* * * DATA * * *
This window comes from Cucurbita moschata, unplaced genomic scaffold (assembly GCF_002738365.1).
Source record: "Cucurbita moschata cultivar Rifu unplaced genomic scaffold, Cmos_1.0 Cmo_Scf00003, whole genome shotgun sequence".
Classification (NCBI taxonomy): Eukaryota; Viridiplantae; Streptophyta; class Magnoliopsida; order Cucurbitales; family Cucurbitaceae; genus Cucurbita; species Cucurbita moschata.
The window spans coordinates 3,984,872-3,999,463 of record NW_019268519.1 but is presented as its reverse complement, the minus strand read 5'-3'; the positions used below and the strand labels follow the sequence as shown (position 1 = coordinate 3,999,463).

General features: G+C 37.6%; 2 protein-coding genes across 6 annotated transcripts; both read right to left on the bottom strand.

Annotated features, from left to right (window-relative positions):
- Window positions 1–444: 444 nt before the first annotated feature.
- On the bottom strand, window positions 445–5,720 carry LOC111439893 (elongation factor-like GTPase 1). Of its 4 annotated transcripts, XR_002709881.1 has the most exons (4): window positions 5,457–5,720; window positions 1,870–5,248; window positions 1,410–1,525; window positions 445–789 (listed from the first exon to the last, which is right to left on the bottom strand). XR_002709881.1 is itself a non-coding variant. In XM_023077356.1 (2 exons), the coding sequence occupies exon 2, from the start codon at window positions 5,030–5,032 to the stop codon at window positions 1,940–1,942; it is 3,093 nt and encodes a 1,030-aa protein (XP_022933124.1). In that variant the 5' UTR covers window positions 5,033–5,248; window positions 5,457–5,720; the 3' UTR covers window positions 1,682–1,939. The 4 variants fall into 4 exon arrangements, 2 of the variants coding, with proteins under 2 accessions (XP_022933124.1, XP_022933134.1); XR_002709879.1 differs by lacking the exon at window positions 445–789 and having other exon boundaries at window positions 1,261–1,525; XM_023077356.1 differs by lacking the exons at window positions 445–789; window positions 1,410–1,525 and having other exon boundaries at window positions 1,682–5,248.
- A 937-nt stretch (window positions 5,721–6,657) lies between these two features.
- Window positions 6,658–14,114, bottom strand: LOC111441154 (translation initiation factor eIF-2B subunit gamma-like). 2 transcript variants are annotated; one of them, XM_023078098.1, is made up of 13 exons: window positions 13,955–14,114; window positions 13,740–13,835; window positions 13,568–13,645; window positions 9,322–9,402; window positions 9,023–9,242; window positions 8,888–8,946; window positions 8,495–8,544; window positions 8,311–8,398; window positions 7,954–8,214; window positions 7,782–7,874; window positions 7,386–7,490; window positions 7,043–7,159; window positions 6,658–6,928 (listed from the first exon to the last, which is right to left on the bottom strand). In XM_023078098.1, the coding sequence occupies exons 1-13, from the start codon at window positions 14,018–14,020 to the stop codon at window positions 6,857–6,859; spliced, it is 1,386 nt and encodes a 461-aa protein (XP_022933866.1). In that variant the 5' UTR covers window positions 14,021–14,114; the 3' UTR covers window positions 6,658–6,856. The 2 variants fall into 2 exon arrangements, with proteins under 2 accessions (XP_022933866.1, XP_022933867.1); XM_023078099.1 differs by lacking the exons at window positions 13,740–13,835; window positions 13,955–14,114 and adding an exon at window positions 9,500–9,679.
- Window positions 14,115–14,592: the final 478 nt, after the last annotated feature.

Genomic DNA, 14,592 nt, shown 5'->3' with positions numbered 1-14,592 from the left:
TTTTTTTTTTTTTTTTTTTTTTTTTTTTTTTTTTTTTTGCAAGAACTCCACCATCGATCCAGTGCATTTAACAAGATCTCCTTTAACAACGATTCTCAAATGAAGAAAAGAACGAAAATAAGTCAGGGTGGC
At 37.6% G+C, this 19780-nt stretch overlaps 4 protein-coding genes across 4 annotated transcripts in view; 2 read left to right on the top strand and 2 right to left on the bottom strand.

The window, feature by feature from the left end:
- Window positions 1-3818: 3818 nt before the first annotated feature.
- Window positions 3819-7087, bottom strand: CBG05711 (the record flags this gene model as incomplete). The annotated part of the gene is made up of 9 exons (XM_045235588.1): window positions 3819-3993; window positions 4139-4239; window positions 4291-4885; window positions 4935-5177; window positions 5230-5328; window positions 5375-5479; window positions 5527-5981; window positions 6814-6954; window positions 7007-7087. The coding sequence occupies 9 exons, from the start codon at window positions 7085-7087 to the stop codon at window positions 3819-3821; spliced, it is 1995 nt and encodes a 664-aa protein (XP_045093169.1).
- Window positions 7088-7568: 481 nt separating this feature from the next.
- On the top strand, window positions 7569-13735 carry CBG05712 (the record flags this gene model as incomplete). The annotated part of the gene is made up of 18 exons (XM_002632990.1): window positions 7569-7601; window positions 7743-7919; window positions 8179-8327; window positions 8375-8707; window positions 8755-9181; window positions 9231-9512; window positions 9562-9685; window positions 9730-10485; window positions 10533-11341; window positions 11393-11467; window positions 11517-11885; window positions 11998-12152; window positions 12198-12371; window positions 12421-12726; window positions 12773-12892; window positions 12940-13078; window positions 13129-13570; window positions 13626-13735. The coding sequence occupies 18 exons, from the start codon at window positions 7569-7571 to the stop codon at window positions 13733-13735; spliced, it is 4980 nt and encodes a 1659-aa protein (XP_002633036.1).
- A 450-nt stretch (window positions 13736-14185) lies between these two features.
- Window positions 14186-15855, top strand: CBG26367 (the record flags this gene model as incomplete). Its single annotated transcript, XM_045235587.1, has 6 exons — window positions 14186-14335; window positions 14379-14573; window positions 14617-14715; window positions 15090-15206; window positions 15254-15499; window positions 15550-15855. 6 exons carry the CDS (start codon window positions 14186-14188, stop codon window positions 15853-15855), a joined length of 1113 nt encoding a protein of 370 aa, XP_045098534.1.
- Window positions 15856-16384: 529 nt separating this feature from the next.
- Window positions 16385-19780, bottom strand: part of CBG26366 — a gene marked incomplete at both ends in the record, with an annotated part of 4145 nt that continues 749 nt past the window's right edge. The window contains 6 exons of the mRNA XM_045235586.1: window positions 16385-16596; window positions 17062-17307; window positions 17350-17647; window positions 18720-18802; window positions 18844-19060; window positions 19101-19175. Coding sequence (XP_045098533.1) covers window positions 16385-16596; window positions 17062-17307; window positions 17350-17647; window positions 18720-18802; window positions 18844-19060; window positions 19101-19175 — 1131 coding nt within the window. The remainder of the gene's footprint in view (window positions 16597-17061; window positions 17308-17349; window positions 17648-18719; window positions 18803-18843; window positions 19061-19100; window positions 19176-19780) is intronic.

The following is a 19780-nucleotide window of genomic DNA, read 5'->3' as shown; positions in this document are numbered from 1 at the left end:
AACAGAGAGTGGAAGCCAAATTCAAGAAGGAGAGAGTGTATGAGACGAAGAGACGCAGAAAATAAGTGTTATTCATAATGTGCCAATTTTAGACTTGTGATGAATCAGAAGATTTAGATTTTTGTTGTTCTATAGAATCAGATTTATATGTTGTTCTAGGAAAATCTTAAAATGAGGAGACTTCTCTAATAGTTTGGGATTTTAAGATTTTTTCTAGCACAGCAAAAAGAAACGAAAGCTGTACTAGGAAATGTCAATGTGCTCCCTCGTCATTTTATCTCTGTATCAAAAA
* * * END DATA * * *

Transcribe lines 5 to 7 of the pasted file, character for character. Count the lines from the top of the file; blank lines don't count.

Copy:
General features: G+C 37.6%; 2 protein-coding genes across 6 annotated transcripts; both read right to left on the bottom strand.

Annotated features, from left to right (window-relative positions):
- Window positions 1–444: 444 nt before the first annotated feature.